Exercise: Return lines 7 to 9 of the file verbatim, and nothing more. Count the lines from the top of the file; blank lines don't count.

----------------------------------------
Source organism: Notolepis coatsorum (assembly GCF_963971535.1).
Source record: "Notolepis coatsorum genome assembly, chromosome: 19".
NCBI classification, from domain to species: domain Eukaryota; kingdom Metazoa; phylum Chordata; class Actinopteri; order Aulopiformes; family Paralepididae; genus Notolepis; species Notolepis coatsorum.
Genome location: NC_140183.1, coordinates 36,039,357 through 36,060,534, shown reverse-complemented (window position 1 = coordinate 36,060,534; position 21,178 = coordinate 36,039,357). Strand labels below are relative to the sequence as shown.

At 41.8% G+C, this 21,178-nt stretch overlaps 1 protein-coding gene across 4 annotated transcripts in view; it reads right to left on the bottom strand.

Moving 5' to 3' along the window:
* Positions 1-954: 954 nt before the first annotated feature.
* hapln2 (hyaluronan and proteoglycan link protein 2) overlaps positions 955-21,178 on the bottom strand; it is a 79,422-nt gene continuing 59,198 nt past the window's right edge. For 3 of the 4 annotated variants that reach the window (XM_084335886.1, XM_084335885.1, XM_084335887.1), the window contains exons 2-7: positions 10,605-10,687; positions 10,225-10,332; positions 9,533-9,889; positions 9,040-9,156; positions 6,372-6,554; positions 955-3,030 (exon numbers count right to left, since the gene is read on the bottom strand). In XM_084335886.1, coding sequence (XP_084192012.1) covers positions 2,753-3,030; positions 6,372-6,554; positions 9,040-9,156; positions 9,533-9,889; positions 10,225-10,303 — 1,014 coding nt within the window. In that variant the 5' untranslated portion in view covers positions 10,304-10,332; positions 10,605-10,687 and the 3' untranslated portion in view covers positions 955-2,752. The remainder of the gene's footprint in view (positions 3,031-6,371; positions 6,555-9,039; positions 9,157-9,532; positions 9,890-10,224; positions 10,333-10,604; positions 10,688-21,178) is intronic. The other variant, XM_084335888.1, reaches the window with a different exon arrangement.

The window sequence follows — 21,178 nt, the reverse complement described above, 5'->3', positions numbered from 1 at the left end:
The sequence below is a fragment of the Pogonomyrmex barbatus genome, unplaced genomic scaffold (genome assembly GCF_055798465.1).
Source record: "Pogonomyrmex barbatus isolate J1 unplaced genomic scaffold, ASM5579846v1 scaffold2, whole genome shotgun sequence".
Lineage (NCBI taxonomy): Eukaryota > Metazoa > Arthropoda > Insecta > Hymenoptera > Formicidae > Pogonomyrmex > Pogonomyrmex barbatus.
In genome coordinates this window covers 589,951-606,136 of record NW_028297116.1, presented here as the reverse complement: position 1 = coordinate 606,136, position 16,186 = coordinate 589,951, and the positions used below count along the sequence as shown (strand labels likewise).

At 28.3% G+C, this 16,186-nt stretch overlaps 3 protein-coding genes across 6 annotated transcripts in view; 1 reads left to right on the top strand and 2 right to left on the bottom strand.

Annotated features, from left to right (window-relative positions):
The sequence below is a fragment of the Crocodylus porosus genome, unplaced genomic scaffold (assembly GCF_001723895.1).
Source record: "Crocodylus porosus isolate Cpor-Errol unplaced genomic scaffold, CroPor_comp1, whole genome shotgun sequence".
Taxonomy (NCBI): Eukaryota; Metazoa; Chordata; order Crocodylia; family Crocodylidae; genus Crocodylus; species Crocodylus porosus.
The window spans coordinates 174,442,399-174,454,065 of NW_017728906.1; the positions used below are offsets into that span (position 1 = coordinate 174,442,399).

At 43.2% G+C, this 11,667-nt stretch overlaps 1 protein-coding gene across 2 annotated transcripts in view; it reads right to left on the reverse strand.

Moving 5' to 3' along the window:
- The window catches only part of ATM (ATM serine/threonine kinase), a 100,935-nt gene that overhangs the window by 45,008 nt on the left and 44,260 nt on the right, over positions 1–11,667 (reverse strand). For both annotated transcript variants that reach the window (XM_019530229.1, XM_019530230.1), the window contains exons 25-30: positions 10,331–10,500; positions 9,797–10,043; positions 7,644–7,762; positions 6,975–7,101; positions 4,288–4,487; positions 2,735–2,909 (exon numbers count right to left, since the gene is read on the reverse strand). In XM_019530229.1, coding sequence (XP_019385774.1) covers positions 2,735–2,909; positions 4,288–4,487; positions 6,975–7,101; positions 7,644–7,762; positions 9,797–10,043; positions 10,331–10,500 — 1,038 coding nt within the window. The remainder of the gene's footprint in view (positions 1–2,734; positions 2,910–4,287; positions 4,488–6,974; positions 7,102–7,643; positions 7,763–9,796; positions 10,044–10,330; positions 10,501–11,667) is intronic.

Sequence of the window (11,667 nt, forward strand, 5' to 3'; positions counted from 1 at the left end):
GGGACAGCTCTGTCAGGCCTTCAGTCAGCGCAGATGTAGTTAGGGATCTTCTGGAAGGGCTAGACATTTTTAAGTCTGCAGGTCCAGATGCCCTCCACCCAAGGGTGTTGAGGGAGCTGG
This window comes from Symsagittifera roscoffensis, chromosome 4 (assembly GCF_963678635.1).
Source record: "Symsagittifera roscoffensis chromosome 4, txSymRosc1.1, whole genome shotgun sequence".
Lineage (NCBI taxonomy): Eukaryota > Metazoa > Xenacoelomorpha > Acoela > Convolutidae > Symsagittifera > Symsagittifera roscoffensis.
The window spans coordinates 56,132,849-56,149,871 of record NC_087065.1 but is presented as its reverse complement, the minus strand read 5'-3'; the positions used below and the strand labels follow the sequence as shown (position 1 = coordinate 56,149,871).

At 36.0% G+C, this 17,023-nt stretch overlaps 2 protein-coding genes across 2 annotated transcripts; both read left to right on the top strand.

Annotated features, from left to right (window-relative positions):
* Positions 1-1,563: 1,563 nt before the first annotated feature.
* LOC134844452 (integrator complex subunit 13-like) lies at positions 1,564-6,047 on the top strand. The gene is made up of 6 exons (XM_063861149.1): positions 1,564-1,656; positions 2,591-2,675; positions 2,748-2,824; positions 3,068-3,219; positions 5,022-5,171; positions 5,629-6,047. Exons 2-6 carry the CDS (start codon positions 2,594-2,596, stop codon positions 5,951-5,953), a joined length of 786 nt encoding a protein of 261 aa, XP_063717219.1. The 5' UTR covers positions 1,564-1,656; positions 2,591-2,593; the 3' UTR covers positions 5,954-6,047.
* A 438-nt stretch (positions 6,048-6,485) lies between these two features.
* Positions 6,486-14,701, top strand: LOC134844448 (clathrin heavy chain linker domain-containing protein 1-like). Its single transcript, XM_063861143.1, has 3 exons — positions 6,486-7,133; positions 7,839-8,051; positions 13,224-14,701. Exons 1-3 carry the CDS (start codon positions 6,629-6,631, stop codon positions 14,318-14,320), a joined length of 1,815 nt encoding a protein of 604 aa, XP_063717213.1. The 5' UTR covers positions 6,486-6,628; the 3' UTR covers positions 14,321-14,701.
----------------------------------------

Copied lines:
* Positions 1-954: 954 nt before the first annotated feature.
* hapln2 (hyaluronan and proteoglycan link protein 2) overlaps positions 955-21,178 on the bottom strand; it is a 79,422-nt gene continuing 59,198 nt past the window's right edge. For 3 of the 4 annotated variants that reach the window (XM_084335886.1, XM_084335885.1, XM_084335887.1), the window contains exons 2-7: positions 10,605-10,687; positions 10,225-10,332; positions 9,533-9,889; positions 9,040-9,156; positions 6,372-6,554; positions 955-3,030 (exon numbers count right to left, since the gene is read on the bottom strand). In XM_084335886.1, coding sequence (XP_084192012.1) covers positions 2,753-3,030; positions 6,372-6,554; positions 9,040-9,156; positions 9,533-9,889; positions 10,225-10,303 — 1,014 coding nt within the window. In that variant the 5' untranslated portion in view covers positions 10,304-10,332; positions 10,605-10,687 and the 3' untranslated portion in view covers positions 955-2,752. The remainder of the gene's footprint in view (positions 3,031-6,371; positions 6,555-9,039; positions 9,157-9,532; positions 9,890-10,224; positions 10,333-10,604; positions 10,688-21,178) is intronic. The other variant, XM_084335888.1, reaches the window with a different exon arrangement.

The window sequence follows — 21,178 nt, the reverse complement described above, 5'->3', positions numbered from 1 at the left end: